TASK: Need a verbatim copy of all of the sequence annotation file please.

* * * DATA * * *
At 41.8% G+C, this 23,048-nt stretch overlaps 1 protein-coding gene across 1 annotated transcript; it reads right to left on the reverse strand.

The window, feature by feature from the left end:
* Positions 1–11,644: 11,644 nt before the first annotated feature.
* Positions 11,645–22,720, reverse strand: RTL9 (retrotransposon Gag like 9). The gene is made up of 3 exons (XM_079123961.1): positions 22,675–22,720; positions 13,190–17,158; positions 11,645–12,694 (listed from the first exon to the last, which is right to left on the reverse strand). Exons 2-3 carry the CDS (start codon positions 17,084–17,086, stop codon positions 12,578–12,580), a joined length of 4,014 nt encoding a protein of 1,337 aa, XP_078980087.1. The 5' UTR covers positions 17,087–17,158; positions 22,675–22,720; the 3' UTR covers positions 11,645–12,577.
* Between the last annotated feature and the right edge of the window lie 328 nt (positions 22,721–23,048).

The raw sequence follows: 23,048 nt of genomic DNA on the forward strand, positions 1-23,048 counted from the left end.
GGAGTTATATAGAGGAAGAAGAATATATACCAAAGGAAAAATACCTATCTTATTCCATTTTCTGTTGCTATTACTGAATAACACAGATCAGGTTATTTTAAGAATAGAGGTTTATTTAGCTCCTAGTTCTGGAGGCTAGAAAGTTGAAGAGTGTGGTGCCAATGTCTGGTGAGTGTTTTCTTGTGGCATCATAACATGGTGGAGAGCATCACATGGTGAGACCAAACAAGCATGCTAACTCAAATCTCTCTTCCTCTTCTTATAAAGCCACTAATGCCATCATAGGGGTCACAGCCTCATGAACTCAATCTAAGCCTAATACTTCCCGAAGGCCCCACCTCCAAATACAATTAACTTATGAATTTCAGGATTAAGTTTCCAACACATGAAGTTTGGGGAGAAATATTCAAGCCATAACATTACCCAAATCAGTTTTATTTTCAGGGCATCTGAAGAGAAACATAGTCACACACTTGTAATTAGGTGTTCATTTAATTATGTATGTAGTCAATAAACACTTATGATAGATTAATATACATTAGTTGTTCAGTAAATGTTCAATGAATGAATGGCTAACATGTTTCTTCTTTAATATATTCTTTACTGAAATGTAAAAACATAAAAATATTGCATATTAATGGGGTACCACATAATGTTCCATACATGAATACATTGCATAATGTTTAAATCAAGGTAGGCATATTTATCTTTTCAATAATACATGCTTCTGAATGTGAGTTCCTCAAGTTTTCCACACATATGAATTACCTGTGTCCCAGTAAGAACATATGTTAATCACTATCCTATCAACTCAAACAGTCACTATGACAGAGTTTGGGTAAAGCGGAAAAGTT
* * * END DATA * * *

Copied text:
At 41.8% G+C, this 23,048-nt stretch overlaps 1 protein-coding gene across 1 annotated transcript; it reads right to left on the reverse strand.

The window, feature by feature from the left end:
* Positions 1–11,644: 11,644 nt before the first annotated feature.
* Positions 11,645–22,720, reverse strand: RTL9 (retrotransposon Gag like 9). The gene is made up of 3 exons (XM_079123961.1): positions 22,675–22,720; positions 13,190–17,158; positions 11,645–12,694 (listed from the first exon to the last, which is right to left on the reverse strand). Exons 2-3 carry the CDS (start codon positions 17,084–17,086, stop codon positions 12,578–12,580), a joined length of 4,014 nt encoding a protein of 1,337 aa, XP_078980087.1. The 5' UTR covers positions 17,087–17,158; positions 22,675–22,720; the 3' UTR covers positions 11,645–12,577.
* Between the last annotated feature and the right edge of the window lie 328 nt (positions 22,721–23,048).

The raw sequence follows: 23,048 nt of genomic DNA on the forward strand, positions 1-23,048 counted from the left end.
GGAGTTATATAGAGGAAGAAGAATATATACCAAAGGAAAAATACCTATCTTATTCCATTTTCTGTTGCTATTACTGAATAACACAGATCAGGTTATTTTAAGAATAGAGGTTTATTTAGCTCCTAGTTCTGGAGGCTAGAAAGTTGAAGAGTGTGGTGCCAATGTCTGGTGAGTGTTTTCTTGTGGCATCATAACATGGTGGAGAGCATCACATGGTGAGACCAAACAAGCATGCTAACTCAAATCTCTCTTCCTCTTCTTATAAAGCCACTAATGCCATCATAGGGGTCACAGCCTCATGAACTCAATCTAAGCCTAATACTTCCCGAAGGCCCCACCTCCAAATACAATTAACTTATGAATTTCAGGATTAAGTTTCCAACACATGAAGTTTGGGGAGAAATATTCAAGCCATAACATTACCCAAATCAGTTTTATTTTCAGGGCATCTGAAGAGAAACATAGTCACACACTTGTAATTAGGTGTTCATTTAATTATGTATGTAGTCAATAAACACTTATGATAGATTAATATACATTAGTTGTTCAGTAAATGTTCAATGAATGAATGGCTAACATGTTTCTTCTTTAATATATTCTTTACTGAAATGTAAAAACATAAAAATATTGCATATTAATGGGGTACCACATAATGTTCCATACATGAATACATTGCATAATGTTTAAATCAAGGTAGGCATATTTATCTTTTCAATAATACATGCTTCTGAATGTGAGTTCCTCAAGTTTTCCACACATATGAATTACCTGTGTCCCAGTAAGAACATATGTTAATCACTATCCTATCAACTCAAACAGTCACTATGACAGAGTTTGGGTAAAGCGGAAAAGTT